(c) any resistance encountered by the agency;
(d) any pursuit engaged in by the agency;
(e) whether any weapons were used by the agency or other individuals;
(f) a brief factual reconstruction of events associated with the action;
(g) names and addresses of witnesses to the agency action or the incident unless the identity of any witness qualifies for protection under subdivision 17;
(h) names and addresses of any victims or casualties unless the identities of those individuals qualify for protection under subdivision 17;
(i) the name and location of the health care facility to which victims or casualties were taken;
(j) response or incident report number;
(k) dates of birth of the parties involved in a traffic accident;
(l) whether the parties involved were wearing seat belts;
(m) the alcohol concentration of each driver; and
(n) whether the agency used a portable recording system to document the agency's response or actions.
Except for the data defined in subdivisions 2, 3, and 6, investigative data collected or created by a law enforcement agency in order to prepare a case against a person, whether known or unknown, for the commission of a crime or other offense for which the agency has primary investigative responsibility are confidential or protected nonpublic while the investigation is active. Inactive investigative data are public unless the release of the data would jeopardize another ongoing investigation or would reveal the identity of individuals protected under subdivision 17. Images and recordings, including photographs, video, and audio records, which are part of inactive investigative files and which are clearly offensive to common sensibilities are classified as private or nonpublic data, provided that the existence of the images and recordings shall be disclosed to any person requesting access to the inactive investigative file. An investigation becomes inactive upon the occurrence of any of the following events:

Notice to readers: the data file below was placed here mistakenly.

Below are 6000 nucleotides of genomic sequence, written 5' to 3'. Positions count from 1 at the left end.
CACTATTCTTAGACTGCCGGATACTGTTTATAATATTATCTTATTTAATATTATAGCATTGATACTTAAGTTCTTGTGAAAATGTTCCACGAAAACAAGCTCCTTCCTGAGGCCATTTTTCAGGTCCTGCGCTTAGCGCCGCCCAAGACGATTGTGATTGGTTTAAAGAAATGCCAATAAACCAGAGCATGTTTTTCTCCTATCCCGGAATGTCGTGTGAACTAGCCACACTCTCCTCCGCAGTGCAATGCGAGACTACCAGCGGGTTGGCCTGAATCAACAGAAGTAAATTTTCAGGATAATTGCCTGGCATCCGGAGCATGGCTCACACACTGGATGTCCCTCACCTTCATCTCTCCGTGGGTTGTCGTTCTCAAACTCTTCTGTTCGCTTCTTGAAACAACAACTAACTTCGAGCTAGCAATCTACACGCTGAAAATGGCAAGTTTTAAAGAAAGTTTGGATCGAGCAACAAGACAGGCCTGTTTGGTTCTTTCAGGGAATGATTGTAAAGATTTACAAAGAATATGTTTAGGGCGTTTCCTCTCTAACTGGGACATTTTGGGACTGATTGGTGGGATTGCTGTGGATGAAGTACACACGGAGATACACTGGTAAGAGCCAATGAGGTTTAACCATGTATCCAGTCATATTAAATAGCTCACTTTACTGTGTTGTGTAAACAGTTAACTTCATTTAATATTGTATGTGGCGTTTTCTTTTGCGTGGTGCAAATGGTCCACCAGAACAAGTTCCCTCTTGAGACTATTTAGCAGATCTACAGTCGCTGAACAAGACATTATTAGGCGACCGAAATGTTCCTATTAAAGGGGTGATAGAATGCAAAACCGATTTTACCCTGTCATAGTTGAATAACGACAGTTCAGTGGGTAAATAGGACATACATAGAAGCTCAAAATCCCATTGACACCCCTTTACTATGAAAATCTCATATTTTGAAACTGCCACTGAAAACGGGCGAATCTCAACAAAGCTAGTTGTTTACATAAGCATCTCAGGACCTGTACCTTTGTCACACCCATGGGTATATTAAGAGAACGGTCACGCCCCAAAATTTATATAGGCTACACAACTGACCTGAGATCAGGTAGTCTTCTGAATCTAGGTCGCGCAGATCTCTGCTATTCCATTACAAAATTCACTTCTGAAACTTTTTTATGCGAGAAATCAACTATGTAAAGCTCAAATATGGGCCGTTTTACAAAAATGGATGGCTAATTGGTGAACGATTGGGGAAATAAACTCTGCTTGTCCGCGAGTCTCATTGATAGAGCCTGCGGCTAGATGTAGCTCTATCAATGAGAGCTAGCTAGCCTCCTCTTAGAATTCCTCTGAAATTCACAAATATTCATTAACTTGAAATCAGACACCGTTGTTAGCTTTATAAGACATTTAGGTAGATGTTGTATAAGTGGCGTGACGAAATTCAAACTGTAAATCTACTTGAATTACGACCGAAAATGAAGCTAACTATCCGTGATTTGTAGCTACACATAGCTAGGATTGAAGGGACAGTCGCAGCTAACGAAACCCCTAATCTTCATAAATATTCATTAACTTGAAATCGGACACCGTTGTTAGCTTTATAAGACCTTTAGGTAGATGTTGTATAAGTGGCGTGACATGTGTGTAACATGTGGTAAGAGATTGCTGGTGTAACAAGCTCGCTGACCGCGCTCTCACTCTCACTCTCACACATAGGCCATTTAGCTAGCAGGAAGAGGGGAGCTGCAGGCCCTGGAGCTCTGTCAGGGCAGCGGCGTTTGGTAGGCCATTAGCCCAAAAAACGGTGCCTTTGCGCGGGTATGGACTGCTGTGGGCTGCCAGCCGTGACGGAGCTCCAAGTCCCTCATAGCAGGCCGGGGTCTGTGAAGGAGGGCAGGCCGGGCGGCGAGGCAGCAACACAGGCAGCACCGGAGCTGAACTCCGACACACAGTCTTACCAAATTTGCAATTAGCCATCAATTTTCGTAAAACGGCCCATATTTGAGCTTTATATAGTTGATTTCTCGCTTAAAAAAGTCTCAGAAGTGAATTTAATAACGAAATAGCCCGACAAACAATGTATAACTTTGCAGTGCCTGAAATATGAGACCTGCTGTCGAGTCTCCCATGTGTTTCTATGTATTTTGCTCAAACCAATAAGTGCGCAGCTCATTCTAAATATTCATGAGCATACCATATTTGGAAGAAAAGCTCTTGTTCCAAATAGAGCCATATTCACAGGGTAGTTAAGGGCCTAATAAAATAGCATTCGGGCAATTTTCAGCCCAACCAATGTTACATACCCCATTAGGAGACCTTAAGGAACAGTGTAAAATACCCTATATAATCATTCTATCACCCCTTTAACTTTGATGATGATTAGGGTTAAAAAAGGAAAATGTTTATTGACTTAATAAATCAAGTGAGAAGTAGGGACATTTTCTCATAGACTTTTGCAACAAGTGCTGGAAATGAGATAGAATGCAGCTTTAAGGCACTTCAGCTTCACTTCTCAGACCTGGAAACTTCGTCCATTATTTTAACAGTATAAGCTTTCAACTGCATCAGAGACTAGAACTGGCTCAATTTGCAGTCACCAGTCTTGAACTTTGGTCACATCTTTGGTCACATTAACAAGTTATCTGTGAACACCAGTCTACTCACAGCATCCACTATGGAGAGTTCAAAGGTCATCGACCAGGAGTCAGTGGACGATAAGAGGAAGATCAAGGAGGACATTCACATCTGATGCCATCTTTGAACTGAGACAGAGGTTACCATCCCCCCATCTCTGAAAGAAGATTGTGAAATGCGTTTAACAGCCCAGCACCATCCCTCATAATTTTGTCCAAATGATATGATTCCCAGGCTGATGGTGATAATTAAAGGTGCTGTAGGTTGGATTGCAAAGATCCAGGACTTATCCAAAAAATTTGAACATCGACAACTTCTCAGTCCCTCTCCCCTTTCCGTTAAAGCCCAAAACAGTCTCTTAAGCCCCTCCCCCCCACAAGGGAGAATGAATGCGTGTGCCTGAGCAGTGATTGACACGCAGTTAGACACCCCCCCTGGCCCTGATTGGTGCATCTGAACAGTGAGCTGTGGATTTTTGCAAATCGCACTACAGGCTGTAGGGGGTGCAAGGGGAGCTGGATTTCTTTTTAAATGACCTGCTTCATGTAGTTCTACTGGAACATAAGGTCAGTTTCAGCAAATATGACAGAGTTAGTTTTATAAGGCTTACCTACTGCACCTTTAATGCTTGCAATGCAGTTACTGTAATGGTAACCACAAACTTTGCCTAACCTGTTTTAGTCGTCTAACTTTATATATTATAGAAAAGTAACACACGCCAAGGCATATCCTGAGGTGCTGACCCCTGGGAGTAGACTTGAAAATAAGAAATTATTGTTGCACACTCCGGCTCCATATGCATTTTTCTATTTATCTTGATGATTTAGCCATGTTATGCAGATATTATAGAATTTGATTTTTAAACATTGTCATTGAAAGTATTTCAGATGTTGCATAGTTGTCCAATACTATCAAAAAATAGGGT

(a) a decision by the agency or appropriate prosecutorial authority not to pursue the case;
(b) expiration of the time to bring a charge or file a complaint under the applicable statute of limitations, or 30 years after the commission of the offense, whichever comes earliest; or
(c) exhaustion of or expiration of all rights of appeal by a person convicted on the basis of the investigative data.
Any investigative data presented as evidence in court shall be public. Data determined to be inactive under clause (a) may become active if the agency or appropriate prosecutorial authority decides to renew the investigation.
During the time when an investigation is active, any person may bring an action in the district court located in the county where the data are being maintained to authorize disclosure of investigative data. The court may order that all or part of the data relating to a particular investigation be released to the public or to the person bringing the action. In making the determination as to whether investigative data shall be disclosed, the court shall consider whether the benefit to the person bringing the action or to the public outweighs any harm to the public, to the agency or to any person identified in the data. The data in dispute shall be examined by the court in camera.
Active or inactive investigative data that identify a victim of child abuse or neglect reported under section 626.556 are private data on individuals. Active or inactive investigative data that identify a reporter of child abuse or neglect under section 626.556 are confidential data on individuals, unless the subject of the report compels disclosure under section 626.556, subdivision 11.
Investigative data that become inactive under subdivision 7, clause (a) or (b), and that relate to the alleged abuse or neglect of a child by a person responsible for the child's care, as defined in section 626.556, subdivision 2, are private data.
Active or inactive investigative data that identify a victim of vulnerable adult maltreatment under section 626.557 are private data on individuals. Active or inactive investigative data that identify a reporter of vulnerable adult maltreatment under section 626.557 are private data on individuals.
Investigative data that becomes inactive under subdivision 7, paragraph (a) or (b), and that relate to the alleged maltreatment of a vulnerable adult by a caregiver or facility are private data on individuals.
Data on court records relating to name changes under section 259.10, subdivision 2, which is held by a law enforcement agency is confidential data on an individual while an investigation is active and is private data on an individual when the investigation becomes inactive.